‘It’s a firm hand they need up here,’ he said. He rolled the paper up and waved us on. As we rode under the barbican I recoiled from the sight of a great hank of flesh nailed to the gate, buzzing with flies.

‘Rebel’s meat,’ Barak said with a grimace.

‘Ay.’ I shook my head at the tangles of fate. But for the conspiracy that spring I should not be here, and nor would the King be making his Progress to the North, the largest and most splendid ever seen in England. We rode under the gate, the horses’ hooves making a sudden clatter inside the enclosed barbican, and through into the city.


BEYOND THE GATE was a narrow street of three-storey houses with overhanging eaves, full of shops with stalls set out in front, the traders sitting on their wooden blocks calling their wares. York struck me as a poor place. Some of the houses were in serious disrepair, black timbers showing through where plaster had fallen off, and the street was little more than a muddy lane. The jostling crowds made riding difficult, but I knew Master Wrenne, like all the city’s senior lawyers, lived in the Minster Close and it was easy to find, for the Minster dominated the whole city.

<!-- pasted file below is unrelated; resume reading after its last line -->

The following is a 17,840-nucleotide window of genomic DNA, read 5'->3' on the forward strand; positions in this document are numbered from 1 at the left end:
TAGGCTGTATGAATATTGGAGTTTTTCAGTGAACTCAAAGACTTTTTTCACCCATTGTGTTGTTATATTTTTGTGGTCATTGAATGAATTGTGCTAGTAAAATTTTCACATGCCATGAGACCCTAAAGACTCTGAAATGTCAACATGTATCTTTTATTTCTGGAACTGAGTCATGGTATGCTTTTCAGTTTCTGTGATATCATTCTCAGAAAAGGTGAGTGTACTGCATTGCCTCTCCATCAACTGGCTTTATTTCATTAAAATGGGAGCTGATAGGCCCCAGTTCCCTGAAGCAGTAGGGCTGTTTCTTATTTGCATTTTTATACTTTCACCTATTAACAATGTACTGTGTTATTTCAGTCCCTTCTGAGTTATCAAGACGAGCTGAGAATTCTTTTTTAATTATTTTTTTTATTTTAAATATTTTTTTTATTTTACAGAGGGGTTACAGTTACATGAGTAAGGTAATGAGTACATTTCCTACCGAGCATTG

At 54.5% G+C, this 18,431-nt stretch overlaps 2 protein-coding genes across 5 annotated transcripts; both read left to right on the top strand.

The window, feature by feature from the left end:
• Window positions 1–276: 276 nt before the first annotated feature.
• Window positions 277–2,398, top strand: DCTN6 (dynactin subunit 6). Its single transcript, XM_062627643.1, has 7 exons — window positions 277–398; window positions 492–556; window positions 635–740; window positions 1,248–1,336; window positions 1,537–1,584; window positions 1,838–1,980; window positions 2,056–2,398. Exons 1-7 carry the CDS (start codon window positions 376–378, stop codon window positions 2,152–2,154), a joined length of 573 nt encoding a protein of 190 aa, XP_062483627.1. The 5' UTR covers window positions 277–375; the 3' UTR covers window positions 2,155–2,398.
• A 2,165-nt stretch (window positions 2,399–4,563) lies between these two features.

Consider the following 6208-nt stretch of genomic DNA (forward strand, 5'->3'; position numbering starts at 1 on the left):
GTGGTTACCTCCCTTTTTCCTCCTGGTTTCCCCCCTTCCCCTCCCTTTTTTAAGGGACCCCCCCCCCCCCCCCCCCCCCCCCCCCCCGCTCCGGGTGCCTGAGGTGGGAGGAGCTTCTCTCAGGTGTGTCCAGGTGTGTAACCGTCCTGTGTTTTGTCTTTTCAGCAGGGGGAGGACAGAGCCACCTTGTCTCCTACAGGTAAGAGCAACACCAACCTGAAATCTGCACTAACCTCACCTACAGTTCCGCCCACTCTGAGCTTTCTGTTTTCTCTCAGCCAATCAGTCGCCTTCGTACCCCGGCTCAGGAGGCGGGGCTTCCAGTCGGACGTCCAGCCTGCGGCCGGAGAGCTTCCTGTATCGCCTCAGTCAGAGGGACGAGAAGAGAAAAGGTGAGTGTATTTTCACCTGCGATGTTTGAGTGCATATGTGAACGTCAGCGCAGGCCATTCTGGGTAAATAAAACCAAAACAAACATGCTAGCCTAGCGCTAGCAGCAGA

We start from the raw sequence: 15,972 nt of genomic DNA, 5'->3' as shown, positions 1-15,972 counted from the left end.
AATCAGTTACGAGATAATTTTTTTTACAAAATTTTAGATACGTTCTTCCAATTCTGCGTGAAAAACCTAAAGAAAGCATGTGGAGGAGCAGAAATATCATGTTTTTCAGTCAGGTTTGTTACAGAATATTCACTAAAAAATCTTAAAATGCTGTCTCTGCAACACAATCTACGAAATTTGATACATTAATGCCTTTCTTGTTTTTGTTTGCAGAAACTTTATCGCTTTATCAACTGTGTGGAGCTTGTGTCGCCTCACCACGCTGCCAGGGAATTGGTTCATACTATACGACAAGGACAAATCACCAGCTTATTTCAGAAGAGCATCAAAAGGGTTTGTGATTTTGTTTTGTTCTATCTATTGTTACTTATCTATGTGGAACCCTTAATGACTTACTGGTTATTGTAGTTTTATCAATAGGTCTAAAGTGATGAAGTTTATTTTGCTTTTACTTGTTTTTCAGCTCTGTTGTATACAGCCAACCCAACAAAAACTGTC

‘I’m hungry,’ Barak observed. ‘Let’s get some breakfast.’

Another high wall appeared ahead of us; York seemed a city of walls. Behind it the Minster loomed. Ahead was a large open space crowded with market stalls under brightly striped awnings that flapped in the cool damp breeze. Heavy-skirted goodwives argued with stallholders while artisans in the bright livery of their guilds looked down their noses at the stalls’ contents, and dogs and ragged children dived for scraps. I saw most of the people had patched clothes and worn-looking clogs. Watchmen in livery bearing the city arms stood about, observing the crowds.

A group of tall, yellow-haired men with dogs led a flock of odd-looking sheep with black faces round the edge of the market. I looked curiously at their weather-beaten faces and heavy woollen coats; these must be the legendary Dalesmen who had formed the backbone of the rebellion five years before. In contrast, black-robed clerics and chantry priests in their brown hoods were passing in and out of a gate in the wall that led into the Minster precinct.